https://goo.gl/forms/XqmQ9eNNtNTEkrD93

    Thanks,
    Rick

    paantz
    @paantz
    Hi Rick, is there a way to add some kind of 'hatching' on the links with possible color mix ?
    Rick Lupton
    @ricklupton
    Although I'm not sure if you can do hatching in pure CSS -- this suggests you need to add additional elements to the SVG: https://stackoverflow.com/questions/13069446/simple-fill-pattern-in-svg-diagonal-hatching
    You can always export the Sankey diagram to SVG and edit it with something like Inkscape if you want to do fancy things @paantz
    Michael
    @yourselvs
    Hey Rick, I've gotten a lot of great results with floWeaver visualizing various flows. The GitHub page mentions embedding in web pages or interactive apps, but I didn't see anything elsewhere in the documentation. Is there any more info about embedding or interactivity somewhere?
    Rick Lupton
    @ricklupton
    Hi Michal, great to hear you've been finding it useful. There's not much documentation about that at the moment I'm afraid. The basic idea is to use the to_json method, to save the prepared data to a file, instead of the to_widget method used in the examples which shows it directly in a Jupyter notebook. Then load the data in a web page and render it using d3-sankey-diagram.
    It's on the roadmap to properly specify the JSON format -- I've not wanted to focus on docuemnting and giving examples of this until the format has stabilised. But if you want to give it a go I'm happy to answer questions and try to help.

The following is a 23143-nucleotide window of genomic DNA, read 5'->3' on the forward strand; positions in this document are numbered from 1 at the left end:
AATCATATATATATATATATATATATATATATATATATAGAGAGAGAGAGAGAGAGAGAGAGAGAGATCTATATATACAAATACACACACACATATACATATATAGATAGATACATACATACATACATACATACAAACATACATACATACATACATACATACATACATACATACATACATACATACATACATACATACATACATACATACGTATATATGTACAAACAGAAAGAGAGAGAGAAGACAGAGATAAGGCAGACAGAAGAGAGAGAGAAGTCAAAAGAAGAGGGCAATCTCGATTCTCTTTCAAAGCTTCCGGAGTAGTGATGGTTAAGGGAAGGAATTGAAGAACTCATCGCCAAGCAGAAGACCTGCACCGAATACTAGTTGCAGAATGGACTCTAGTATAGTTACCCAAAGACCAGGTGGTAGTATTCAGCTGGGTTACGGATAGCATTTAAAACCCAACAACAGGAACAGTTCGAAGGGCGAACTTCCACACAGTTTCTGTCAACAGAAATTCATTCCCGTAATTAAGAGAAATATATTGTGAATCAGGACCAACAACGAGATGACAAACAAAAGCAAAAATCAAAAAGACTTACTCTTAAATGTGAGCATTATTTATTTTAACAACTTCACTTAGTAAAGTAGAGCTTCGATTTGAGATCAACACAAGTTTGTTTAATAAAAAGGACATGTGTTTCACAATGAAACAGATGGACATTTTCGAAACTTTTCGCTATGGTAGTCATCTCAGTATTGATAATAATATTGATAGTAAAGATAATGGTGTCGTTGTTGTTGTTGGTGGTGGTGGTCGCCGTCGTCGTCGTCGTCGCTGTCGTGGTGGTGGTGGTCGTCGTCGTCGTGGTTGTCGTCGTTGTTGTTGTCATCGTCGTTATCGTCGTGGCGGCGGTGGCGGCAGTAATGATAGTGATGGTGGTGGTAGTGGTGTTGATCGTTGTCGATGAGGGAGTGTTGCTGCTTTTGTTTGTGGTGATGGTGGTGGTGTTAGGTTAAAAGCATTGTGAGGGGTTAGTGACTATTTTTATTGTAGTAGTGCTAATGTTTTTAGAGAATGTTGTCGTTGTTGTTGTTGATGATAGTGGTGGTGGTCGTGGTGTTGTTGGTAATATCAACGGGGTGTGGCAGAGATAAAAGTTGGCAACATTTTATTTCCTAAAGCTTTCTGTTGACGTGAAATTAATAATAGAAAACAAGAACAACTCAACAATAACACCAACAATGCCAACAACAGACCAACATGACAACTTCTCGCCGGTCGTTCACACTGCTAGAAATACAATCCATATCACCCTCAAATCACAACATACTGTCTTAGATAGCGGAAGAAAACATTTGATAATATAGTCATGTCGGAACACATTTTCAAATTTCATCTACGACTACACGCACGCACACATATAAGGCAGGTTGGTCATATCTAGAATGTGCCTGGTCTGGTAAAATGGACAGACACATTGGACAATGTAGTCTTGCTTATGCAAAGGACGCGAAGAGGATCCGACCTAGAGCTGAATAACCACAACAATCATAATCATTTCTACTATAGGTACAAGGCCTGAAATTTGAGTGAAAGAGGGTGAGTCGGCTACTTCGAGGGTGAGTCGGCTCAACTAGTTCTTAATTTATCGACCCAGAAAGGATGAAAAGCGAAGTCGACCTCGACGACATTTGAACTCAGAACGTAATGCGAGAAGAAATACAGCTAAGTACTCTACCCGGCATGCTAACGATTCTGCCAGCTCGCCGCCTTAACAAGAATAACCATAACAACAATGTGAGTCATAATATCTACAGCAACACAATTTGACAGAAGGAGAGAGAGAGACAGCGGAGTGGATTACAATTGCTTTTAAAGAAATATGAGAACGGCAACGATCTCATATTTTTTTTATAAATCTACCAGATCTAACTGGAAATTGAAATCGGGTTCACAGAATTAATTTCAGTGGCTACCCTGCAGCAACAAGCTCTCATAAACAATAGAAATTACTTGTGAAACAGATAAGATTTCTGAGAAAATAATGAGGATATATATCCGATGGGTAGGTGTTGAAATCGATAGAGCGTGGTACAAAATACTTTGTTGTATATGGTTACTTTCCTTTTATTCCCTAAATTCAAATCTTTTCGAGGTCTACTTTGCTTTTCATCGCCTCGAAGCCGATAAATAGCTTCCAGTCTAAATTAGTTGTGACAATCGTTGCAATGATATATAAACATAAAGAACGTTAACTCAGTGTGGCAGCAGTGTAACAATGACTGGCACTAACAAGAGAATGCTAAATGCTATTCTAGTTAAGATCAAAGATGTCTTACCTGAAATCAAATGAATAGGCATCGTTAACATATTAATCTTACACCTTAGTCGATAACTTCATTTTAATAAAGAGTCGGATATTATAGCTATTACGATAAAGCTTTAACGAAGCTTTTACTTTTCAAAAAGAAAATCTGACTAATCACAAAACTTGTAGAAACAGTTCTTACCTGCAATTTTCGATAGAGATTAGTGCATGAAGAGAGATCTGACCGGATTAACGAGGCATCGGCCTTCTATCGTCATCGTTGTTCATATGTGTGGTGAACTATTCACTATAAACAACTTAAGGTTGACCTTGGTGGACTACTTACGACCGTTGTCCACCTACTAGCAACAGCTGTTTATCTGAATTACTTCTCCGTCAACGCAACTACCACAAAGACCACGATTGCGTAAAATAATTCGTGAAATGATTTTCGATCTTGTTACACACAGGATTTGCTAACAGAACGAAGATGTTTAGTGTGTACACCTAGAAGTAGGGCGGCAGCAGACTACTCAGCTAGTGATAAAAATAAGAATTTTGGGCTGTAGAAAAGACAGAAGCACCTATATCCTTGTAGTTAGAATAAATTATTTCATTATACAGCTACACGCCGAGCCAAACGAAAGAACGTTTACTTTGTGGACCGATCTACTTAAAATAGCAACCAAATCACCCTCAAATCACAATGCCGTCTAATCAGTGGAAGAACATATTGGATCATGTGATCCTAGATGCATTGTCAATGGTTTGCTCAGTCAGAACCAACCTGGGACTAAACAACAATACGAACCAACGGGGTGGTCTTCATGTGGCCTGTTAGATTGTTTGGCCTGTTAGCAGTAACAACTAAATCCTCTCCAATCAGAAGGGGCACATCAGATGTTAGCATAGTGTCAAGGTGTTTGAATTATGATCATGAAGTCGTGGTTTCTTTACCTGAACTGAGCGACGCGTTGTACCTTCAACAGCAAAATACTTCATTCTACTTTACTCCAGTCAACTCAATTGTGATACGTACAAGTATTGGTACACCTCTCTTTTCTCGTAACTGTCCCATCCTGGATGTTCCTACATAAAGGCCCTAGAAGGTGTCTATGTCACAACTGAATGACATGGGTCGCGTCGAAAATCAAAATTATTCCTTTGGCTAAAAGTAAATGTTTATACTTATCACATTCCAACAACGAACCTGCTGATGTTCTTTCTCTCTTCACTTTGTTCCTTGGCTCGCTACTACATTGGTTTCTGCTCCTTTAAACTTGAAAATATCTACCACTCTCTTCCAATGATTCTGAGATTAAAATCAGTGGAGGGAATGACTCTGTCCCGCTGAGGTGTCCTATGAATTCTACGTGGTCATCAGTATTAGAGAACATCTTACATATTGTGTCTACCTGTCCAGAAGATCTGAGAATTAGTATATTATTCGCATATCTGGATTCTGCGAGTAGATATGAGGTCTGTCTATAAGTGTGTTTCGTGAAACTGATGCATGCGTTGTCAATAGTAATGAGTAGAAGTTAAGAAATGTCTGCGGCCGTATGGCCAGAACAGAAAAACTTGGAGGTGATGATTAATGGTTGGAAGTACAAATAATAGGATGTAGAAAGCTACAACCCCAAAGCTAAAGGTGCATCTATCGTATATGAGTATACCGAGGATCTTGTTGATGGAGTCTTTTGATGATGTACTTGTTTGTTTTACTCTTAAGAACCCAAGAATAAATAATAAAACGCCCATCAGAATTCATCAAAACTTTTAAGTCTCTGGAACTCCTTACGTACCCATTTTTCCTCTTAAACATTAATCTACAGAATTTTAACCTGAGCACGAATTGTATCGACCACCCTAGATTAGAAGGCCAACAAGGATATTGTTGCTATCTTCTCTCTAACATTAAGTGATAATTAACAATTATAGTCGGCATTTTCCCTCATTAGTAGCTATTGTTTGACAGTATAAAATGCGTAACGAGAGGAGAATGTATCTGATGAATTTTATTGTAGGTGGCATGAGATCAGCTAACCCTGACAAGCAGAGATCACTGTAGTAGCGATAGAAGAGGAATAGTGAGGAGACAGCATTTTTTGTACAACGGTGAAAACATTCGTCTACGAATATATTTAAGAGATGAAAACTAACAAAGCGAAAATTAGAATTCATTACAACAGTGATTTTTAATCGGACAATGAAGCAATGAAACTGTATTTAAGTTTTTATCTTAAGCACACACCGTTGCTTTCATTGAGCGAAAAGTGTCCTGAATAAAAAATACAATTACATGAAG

Rick Lupton
    @ricklupton
    A complicated example is here: http://www.ricklupton.name/ghg-map-2014/ -- but that's probably a bit hard to follow as it does the collapsing/expanding nodes.
    Michael
    @yourselvs
    Thanks for responding so quick Rick. I'm still using Jupyter at the moment and I was reading up a bit more on how ipywidgets work. I've gotten a lot of great results making it interactive. However, I seem to be unable to change any of the values of links. It seems like the widget only updates if I remove the links and add them to the end of the list. Do you know if there is a better way?
    Also, is there an event for hovering over a link or node, such as the example you showed?
    You need to call w.send_state() after updating links, because the widget can only be aware of changes to the links list itself, not to changes to the elements of the list.
    There's not currently an event for hovering. If you just want to change the style you should be able to use CSS :hover property, see here: http://nbviewer.jupyter.org/github/ricklupton/ipysankeywidget/blob/master/examples/More%20examples.ipynb#Styling
    Oh yes, that's a good point -- ipywidgets also offers standalone embedding which should work out-of-the-box -- you can download the HTML/JS code from the Widgets menu in the notebook. That's what's used to embed the Sankey diagrams in the floWeaver documentation
    Michael
    @yourselvs
    Editing the CSS is super useful, and send_state() seems to work. However, it also seems like the link opacity always has a hardcoded style attribute in the html that sets the opacity to 0.8 no matter the link's actual opacity. It can't be changed by CSS styling.
    Michael
    @yourselvs
    Nevermind! I learned about the "!important" keyword, which is a good workaround for now.